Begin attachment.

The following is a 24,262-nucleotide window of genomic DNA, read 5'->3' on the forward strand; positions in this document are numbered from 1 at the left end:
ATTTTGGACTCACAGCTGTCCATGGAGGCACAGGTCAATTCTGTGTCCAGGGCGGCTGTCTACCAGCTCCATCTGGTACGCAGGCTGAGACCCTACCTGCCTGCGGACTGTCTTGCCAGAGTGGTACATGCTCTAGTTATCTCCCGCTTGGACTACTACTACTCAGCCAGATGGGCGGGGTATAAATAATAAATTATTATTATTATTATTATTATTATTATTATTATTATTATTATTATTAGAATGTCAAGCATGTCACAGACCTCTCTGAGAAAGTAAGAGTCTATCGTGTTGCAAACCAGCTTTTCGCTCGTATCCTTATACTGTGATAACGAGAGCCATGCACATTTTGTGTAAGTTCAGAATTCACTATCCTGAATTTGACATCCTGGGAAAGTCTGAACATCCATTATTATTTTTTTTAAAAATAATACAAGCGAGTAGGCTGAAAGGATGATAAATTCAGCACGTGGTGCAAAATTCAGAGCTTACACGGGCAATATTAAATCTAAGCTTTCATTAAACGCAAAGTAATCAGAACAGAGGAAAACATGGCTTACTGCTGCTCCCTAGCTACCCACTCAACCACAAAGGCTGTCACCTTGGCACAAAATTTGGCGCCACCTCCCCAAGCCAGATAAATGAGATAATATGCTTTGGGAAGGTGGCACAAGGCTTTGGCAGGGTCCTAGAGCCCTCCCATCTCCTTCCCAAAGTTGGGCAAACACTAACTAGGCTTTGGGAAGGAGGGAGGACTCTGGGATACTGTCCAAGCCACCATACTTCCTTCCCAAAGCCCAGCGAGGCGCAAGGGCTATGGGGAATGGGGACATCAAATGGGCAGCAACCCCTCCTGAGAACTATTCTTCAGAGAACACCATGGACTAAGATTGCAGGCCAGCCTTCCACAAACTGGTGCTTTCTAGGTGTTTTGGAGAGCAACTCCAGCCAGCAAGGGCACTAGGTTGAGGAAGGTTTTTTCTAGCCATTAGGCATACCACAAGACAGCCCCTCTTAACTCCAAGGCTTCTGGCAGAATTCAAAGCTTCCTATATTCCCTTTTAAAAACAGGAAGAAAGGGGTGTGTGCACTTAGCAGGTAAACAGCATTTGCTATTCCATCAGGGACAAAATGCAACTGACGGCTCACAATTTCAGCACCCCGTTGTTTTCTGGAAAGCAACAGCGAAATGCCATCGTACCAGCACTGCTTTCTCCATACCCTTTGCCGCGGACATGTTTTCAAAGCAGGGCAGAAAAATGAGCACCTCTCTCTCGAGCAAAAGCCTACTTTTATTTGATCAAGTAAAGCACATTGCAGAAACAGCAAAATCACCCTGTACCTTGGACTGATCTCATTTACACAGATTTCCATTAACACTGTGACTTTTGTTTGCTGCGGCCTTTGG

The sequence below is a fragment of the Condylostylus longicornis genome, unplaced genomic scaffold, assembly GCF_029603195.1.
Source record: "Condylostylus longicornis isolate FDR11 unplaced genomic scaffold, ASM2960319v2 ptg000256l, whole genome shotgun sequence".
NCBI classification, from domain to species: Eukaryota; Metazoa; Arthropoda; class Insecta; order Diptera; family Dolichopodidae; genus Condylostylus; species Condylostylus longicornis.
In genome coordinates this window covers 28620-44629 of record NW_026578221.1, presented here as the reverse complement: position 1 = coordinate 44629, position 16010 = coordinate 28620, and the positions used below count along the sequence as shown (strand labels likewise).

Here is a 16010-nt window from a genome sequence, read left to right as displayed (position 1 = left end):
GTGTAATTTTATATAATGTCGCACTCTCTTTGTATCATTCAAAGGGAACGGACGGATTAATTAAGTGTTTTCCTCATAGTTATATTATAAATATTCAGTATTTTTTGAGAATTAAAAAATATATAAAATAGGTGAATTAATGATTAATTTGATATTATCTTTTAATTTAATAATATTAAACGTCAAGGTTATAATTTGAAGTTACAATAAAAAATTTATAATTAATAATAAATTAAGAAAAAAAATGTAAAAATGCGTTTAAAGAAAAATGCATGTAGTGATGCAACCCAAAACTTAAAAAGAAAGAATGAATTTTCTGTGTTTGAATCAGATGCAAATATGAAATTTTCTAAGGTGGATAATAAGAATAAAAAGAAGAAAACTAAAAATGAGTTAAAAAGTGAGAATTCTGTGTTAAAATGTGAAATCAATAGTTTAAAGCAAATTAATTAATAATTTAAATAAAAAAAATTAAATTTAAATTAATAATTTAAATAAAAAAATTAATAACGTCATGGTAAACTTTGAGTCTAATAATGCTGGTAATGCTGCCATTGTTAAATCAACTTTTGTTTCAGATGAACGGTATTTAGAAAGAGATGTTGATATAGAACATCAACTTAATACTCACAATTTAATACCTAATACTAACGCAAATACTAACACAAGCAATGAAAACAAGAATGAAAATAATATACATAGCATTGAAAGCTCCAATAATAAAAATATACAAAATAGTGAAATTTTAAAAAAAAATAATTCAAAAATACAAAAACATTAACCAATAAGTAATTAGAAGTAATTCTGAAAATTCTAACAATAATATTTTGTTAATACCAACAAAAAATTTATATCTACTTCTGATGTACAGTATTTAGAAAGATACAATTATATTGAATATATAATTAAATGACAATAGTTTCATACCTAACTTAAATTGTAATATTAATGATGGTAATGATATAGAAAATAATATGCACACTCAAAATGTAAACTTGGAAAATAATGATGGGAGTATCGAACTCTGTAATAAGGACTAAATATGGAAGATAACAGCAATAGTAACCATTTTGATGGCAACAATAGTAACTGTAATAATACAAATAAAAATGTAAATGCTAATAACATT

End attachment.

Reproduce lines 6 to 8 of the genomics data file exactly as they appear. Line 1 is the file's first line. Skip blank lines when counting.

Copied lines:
In genome coordinates this window covers 28620-44629 of record NW_026578221.1, presented here as the reverse complement: position 1 = coordinate 44629, position 16010 = coordinate 28620, and the positions used below count along the sequence as shown (strand labels likewise).

Here is a 16010-nt window from a genome sequence, read left to right as displayed (position 1 = left end):
GTGTAATTTTATATAATGTCGCACTCTCTTTGTATCATTCAAAGGGAACGGACGGATTAATTAAGTGTTTTCCTCATAGTTATATTATAAATATTCAGTATTTTTTGAGAATTAAAAAATATATAAAATAGGTGAATTAATGATTAATTTGATATTATCTTTTAATTTAATAATATTAAACGTCAAGGTTATAATTTGAAGTTACAATAAAAAATTTATAATTAATAATAAATTAAGAAAAAAAATGTAAAAATGCGTTTAAAGAAAAATGCATGTAGTGATGCAACCCAAAACTTAAAAAGAAAGAATGAATTTTCTGTGTTTGAATCAGATGCAAATATGAAATTTTCTAAGGTGGATAATAAGAATAAAAAGAAGAAAACTAAAAATGAGTTAAAAAGTGAGAATTCTGTGTTAAAATGTGAAATCAATAGTTTAAAGCAAATTAATTAATAATTTAAATAAAAAAAATTAAATTTAAATTAATAATTTAAATAAAAAAATTAATAACGTCATGGTAAACTTTGAGTCTAATAATGCTGGTAATGCTGCCATTGTTAAATCAACTTTTGTTTCAGATGAACGGTATTTAGAAAGAGATGTTGATATAGAACATCAACTTAATACTCACAATTTAATACCTAATACTAACGCAAATACTAACACAAGCAATGAAAACAAGAATGAAAATAATATACATAGCATTGAAAGCTCCAATAATAAAAATATACAAAATAGTGAAATTTTAAAAAAAAATAATTCAAAAATACAAAAACATTAACCAATAAGTAATTAGAAGTAATTCTGAAAATTCTAACAATAATATTTTGTTAATACCAACAAAAAATTTATATCTACTTCTGATGTACAGTATTTAGAAAGATACAATTATATTGAATATATAATTAAATGACAATAGTTTCATACCTAACTTAAATTGTAATATTAATGATGGTAATGATATAGAAAATAATATGCACACTCAAAATGTAAACTTGGAAAATAATGATGGGAGTATCGAACTCTGTAATAAGGACTAAATATGGAAGATAACAGCAATAGTAACCATTTTGATGGCAACAATAGTAACTGTAATAATACAAATAAAAATGTAAATGCTAATAACATT